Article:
Since I'm usage-blogging, I thought I'd repost my remarks from last year about this, especially now that we have comments enabled. My verdict on "Although": It's perfectly permissible English, but I hate it, to a degree irrationally disproportionate to its (slight) inferiority to "though."

I know reasonable minds may differ, but there it is. "'Though,' not 'although'; 'on,' not 'upon'"; that's my motto (though one that may admit of occasional exceptions as to "upon").

Guest2 (mail):
I think this could fairly be described as a crotchet.
2.28.2006 2:53pm
bornyesterday (mail) (www):
I think although sounds all right. Though sounds too colloquial. Upon does sound too formal though.
2.28.2006 2:55pm
tefta (mail):
Upon reflection, I prefer tho.
2.28.2006 2:58pm
Can you explain, or link to an explanation, as to why "although" is slightly inferior to "though"? I would have thought they are two different words with slightly different usages, and that neither is superior or inferior to the other.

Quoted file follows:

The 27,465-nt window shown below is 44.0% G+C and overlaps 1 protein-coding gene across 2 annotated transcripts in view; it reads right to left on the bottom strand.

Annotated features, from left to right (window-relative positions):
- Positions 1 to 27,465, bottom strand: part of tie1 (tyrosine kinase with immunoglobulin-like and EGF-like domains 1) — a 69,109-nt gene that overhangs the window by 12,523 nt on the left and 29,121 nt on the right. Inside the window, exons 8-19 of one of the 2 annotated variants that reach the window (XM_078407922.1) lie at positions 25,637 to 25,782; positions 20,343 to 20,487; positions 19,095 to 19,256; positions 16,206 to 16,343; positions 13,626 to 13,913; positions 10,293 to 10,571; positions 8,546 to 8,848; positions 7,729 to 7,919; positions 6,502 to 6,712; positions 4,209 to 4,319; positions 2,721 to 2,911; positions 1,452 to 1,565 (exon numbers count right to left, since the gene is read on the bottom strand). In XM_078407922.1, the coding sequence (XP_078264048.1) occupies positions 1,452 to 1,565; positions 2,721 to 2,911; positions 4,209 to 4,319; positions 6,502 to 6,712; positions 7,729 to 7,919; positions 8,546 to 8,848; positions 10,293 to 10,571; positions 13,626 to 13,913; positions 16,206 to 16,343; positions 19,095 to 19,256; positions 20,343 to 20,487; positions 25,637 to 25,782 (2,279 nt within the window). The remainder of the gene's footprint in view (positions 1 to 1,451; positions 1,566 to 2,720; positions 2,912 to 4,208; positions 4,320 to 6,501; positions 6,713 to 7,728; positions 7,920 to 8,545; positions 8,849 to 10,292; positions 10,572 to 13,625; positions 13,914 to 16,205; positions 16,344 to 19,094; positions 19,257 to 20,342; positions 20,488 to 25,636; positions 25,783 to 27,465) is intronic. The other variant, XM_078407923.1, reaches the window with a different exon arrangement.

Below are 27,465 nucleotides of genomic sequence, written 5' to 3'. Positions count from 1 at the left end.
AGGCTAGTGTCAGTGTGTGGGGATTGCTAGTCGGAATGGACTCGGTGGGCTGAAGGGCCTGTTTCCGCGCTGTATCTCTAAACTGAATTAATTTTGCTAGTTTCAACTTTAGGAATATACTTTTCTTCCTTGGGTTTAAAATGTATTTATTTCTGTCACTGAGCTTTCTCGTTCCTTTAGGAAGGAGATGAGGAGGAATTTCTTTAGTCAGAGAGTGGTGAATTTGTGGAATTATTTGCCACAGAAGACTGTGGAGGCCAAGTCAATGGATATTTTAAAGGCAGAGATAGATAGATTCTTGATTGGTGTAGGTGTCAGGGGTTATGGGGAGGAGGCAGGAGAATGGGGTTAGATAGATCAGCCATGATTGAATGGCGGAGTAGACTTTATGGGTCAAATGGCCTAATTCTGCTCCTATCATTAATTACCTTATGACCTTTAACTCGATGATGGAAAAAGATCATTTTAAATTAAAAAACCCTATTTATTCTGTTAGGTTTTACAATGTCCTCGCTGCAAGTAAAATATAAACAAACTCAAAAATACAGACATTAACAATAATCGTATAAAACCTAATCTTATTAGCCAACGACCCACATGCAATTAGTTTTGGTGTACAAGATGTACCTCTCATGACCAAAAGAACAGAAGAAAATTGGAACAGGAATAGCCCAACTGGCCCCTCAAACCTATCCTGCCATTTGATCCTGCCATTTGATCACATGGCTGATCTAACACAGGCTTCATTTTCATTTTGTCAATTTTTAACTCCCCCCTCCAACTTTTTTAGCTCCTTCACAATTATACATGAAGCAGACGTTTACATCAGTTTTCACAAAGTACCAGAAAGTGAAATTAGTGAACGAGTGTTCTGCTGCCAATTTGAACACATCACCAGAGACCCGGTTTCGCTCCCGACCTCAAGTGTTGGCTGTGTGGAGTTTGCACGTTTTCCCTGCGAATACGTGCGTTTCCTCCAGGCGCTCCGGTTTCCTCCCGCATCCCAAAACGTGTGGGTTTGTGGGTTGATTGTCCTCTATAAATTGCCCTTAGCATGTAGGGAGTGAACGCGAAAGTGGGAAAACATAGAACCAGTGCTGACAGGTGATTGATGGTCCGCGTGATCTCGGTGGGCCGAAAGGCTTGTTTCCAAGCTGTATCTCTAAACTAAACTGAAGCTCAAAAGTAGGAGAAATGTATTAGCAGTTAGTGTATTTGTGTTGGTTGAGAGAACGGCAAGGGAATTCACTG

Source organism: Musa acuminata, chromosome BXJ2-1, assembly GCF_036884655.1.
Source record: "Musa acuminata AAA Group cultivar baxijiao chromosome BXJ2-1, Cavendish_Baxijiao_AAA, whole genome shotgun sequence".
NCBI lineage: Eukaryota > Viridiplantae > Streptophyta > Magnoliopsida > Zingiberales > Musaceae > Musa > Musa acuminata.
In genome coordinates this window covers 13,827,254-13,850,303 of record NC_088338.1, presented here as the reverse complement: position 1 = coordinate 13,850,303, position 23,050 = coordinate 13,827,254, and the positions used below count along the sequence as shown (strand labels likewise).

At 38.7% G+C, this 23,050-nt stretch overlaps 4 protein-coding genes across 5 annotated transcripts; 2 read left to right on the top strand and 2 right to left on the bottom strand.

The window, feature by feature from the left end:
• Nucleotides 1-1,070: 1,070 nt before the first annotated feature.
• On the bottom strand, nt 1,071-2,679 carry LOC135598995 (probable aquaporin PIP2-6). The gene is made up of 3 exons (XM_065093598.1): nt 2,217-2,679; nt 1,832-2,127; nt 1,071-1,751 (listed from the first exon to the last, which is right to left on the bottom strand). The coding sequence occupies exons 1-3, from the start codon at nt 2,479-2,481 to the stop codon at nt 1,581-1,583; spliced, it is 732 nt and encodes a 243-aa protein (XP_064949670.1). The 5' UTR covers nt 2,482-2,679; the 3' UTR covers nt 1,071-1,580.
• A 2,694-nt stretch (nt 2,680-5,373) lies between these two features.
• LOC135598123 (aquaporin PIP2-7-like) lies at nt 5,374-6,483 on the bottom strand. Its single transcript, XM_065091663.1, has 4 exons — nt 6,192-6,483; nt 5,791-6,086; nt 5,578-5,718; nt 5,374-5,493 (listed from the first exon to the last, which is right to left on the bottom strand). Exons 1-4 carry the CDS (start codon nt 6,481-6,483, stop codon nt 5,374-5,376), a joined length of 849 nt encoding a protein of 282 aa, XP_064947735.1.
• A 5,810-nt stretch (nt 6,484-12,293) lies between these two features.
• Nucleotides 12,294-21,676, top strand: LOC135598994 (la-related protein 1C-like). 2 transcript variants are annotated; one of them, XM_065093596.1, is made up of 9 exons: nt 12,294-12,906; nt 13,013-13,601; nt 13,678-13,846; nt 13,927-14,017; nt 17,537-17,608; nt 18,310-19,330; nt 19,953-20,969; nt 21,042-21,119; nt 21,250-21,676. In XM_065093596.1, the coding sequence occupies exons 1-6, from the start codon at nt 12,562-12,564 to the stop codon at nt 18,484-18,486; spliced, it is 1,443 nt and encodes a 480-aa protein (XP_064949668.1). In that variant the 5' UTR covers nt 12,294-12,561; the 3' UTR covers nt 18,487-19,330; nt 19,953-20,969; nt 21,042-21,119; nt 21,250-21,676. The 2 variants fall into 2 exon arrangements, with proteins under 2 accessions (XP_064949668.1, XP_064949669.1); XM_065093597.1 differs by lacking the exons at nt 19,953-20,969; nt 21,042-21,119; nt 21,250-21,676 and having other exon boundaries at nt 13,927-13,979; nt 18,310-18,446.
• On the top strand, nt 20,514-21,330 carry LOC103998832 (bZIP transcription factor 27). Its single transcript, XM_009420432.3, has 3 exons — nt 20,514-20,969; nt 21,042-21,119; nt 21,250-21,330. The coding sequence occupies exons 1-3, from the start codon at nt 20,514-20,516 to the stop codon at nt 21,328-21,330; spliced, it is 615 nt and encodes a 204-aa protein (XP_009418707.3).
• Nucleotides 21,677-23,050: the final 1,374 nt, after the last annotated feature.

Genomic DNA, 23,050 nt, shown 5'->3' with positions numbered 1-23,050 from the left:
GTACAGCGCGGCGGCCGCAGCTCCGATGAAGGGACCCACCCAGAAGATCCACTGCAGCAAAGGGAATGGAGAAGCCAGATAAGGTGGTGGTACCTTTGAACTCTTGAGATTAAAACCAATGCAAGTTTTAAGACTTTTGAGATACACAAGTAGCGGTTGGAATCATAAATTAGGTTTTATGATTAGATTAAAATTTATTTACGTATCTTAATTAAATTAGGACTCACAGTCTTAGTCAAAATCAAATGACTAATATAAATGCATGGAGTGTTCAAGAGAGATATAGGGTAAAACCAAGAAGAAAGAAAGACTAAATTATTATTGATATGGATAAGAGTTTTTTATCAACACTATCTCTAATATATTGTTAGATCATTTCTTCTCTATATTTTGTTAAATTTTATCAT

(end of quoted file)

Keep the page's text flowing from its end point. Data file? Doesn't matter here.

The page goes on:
2.28.2006 3:02pm
bornyesterday (mail) (www):
The only difference is that "though" can also serve as an adverb by placing it after the statement instead of before it:

"Although he was able to write, ..."
"Though he was able to write, ..."

"He was able to write, though."
2.28.2006 3:05pm
Patterico (mail) (www):
How about "toward" vs. "towards"? Is there ever a reason to prefer the latter?
2.28.2006 3:19pm
bornyesterday (mail) (www):
"Toward" and "towards" seem to be variants of eachother and I don't remember ever knowing that one is more appropriate than the other.

And I hate how looking at words like this makes them go all screwy in my mind.
2.28.2006 3:25pm
In all things, ask Garner first.

He says: "As conjunctions, the words are virtually interchangeable. The only distinction is that although is more formal, though more usual in speech and familiar writing."

Garner says "toward" is preferred in American English, "towards" in British English.